I am a gamer and I enjoy creating products so others may enjoy, but when I see an illegal download of one of my products and it has been downloaded 4 times as much as I sell actual copies, especially after I have put in the time and energy editing the product, writing the product, the countless hours in page design and layout, and buying artwork out of my own pocket, it really makes me want to throw up my hands in the air and give up entirely. And what gets me, as a gamer, I don’t charge a lot for my eBooks, because I know what it is like to have a lot of money to just burn. But in the end, I am forced to raise prices to compensate with the loss so that I might just break even. And the ones who actually ends up losing are those that are willingly to spend their hard earned money to buy my product instead of steal it (and it is stealing) – you cannot guarantee anybody will delete the document after spending 5 minutes previewing it and to think this really happens is naive.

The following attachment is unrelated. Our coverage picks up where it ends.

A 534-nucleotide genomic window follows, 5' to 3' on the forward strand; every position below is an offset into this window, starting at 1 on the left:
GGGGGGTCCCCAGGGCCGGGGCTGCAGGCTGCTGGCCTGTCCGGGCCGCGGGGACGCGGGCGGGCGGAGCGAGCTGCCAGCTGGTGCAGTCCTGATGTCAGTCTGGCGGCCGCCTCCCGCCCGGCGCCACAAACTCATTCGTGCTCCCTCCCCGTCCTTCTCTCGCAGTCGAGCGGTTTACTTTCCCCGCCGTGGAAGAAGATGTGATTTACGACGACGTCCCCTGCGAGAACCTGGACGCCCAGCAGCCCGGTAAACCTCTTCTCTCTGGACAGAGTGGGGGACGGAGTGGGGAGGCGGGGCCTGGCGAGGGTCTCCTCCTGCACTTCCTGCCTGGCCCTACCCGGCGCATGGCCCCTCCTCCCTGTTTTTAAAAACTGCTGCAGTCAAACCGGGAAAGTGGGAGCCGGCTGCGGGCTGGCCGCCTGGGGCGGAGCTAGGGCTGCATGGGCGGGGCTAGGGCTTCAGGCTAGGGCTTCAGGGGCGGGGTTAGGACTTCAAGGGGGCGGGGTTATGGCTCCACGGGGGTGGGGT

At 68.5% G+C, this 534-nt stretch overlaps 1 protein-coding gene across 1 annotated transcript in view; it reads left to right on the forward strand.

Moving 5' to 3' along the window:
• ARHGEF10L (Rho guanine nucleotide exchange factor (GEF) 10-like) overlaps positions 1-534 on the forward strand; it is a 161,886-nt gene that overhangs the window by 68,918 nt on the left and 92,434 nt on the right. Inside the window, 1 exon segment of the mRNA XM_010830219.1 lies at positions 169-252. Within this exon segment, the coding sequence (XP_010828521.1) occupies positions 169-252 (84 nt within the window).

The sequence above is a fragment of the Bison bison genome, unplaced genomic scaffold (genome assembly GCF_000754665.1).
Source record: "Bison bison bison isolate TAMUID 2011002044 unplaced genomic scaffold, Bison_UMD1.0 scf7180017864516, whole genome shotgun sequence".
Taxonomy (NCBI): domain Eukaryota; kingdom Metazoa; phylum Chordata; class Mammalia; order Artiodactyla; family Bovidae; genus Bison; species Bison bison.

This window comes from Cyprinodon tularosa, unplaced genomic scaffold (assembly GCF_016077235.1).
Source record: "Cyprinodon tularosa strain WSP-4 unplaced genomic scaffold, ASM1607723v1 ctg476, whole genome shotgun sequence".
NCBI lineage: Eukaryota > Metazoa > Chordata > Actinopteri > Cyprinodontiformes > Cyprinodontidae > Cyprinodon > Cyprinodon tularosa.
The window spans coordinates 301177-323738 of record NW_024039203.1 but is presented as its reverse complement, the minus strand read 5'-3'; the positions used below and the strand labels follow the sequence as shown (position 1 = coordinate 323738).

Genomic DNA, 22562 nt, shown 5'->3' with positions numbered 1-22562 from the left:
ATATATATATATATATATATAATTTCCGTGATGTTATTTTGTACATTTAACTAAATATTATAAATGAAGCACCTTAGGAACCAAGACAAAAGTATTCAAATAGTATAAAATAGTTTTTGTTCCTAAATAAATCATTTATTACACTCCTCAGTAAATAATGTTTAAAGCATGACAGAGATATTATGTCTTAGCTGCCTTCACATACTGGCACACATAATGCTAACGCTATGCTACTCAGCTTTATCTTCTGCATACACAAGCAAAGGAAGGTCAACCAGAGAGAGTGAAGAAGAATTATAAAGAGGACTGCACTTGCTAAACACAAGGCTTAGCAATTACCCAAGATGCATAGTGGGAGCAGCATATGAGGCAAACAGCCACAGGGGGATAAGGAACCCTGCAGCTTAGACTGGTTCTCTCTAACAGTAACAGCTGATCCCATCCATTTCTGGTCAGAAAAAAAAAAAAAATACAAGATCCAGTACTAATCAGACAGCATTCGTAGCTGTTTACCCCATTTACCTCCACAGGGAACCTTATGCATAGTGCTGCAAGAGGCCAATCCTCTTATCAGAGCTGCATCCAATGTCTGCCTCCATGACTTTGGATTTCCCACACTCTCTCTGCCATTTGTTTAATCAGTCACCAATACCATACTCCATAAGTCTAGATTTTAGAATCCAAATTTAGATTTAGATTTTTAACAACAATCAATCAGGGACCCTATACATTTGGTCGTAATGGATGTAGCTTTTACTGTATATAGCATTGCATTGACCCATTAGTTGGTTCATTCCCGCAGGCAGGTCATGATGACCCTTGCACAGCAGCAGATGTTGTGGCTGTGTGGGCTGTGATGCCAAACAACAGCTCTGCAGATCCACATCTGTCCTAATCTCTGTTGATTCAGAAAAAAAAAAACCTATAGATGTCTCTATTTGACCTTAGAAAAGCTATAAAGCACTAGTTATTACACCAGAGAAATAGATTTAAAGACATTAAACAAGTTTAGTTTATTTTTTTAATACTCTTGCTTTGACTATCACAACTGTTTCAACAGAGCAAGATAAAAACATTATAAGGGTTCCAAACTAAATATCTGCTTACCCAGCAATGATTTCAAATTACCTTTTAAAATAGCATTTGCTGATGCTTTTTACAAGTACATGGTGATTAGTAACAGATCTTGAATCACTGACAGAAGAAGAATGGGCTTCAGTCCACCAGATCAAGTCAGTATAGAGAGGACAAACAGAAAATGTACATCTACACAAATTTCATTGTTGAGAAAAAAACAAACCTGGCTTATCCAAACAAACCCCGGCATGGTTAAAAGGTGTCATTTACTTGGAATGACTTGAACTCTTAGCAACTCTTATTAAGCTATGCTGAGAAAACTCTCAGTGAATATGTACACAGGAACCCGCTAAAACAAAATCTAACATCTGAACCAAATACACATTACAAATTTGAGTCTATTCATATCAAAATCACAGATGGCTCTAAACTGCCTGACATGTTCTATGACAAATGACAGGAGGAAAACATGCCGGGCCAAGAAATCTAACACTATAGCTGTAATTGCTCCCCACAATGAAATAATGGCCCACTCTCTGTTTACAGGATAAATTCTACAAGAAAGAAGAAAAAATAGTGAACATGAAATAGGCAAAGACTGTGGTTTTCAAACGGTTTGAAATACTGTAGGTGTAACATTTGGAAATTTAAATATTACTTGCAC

Luckily, my products are not viral in the illegal download scene. But, even one (because I lose a lot of money), forces me to stop on the next product I’m working on and write and jump through the legal hoops to get a site like 4shared to disable the links (and it is a pain in the ass – you just don’t click a few buttons, you have to show proof that you own the copyrighted material).

I would like one day to make a few dollars from what I do, but it’s like swimming against the current and illegal downloads only make it harder.